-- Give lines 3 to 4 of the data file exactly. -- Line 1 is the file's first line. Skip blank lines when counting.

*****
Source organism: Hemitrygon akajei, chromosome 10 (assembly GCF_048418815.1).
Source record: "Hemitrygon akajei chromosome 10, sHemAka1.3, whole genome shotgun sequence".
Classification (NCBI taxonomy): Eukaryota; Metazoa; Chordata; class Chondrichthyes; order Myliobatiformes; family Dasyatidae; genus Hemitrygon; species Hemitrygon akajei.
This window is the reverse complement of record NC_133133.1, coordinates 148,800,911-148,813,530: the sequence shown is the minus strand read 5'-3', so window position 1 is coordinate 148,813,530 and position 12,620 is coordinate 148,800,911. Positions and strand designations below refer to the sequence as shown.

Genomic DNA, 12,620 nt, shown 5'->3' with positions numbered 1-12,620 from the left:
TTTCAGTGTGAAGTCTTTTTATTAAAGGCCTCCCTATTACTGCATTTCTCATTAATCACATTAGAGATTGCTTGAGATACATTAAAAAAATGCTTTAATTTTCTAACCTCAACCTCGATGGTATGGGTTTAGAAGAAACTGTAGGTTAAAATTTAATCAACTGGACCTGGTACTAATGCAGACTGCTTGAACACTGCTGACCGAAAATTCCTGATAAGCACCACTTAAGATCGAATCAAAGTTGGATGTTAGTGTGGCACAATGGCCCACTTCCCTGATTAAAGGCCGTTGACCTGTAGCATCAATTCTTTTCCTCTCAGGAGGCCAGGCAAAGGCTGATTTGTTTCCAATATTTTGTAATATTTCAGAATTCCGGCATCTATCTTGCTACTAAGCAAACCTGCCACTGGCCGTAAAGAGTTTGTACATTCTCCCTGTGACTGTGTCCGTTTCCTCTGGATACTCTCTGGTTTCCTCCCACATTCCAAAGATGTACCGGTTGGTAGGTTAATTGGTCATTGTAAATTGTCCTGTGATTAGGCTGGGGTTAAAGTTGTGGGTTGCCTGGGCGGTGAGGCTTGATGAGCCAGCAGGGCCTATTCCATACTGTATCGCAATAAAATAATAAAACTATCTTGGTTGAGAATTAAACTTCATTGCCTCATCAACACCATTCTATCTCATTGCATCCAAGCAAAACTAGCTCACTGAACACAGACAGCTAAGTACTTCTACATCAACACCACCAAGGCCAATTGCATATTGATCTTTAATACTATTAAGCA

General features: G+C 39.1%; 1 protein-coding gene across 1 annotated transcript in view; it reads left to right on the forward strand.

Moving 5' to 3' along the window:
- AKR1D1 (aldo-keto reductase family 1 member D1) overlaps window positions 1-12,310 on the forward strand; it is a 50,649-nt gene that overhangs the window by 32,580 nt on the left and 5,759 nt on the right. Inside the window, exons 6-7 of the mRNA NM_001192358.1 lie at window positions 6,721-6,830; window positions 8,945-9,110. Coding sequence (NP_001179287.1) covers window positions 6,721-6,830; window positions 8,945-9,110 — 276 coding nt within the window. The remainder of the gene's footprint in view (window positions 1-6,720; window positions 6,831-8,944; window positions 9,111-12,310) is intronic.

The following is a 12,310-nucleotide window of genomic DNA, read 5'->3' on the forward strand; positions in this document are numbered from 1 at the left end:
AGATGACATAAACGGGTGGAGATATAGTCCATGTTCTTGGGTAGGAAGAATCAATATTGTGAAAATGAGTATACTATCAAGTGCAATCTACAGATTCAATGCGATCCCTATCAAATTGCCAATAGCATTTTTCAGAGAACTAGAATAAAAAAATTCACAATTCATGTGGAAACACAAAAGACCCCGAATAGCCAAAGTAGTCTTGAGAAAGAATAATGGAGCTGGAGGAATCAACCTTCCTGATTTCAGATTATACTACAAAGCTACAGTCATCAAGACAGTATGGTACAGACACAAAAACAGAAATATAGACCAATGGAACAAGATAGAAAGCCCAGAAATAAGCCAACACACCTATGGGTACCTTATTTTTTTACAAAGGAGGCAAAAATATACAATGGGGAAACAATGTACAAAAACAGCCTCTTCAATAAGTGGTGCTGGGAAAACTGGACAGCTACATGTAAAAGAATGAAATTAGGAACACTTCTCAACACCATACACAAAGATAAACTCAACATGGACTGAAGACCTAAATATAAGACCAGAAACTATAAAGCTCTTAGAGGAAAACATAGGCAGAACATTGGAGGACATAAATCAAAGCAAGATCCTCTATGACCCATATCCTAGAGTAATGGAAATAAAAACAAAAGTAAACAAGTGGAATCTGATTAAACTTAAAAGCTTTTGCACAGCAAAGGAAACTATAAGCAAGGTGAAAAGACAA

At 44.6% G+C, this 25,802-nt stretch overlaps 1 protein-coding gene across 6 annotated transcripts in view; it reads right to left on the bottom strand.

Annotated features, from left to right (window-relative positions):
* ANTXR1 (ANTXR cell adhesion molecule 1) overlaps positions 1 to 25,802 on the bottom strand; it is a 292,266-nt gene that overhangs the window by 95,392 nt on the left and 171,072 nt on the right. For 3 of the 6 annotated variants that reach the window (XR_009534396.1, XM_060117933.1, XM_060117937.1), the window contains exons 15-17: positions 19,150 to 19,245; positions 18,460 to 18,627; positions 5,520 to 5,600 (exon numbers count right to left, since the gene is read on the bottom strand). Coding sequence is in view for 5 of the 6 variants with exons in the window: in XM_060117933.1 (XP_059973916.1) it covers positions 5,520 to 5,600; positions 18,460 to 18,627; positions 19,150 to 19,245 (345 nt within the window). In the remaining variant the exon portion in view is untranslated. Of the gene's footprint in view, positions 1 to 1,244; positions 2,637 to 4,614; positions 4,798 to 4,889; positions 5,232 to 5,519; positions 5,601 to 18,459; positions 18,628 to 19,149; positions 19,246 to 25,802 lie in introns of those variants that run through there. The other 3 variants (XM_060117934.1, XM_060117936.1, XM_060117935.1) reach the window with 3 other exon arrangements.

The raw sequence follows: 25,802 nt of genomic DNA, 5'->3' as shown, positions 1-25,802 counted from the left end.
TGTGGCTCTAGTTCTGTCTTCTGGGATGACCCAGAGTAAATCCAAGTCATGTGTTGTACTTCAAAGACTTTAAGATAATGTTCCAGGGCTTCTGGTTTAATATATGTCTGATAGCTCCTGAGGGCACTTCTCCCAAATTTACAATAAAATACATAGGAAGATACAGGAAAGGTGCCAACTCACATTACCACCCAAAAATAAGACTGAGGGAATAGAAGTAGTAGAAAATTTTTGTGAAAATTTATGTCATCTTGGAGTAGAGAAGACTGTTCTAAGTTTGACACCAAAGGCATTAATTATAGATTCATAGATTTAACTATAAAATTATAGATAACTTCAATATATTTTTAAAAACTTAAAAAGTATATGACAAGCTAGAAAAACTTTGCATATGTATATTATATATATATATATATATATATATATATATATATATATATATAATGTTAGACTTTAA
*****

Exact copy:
Classification (NCBI taxonomy): Eukaryota; Metazoa; Chordata; class Chondrichthyes; order Myliobatiformes; family Dasyatidae; genus Hemitrygon; species Hemitrygon akajei.
This window is the reverse complement of record NC_133133.1, coordinates 148,800,911-148,813,530: the sequence shown is the minus strand read 5'-3', so window position 1 is coordinate 148,813,530 and position 12,620 is coordinate 148,800,911. Positions and strand designations below refer to the sequence as shown.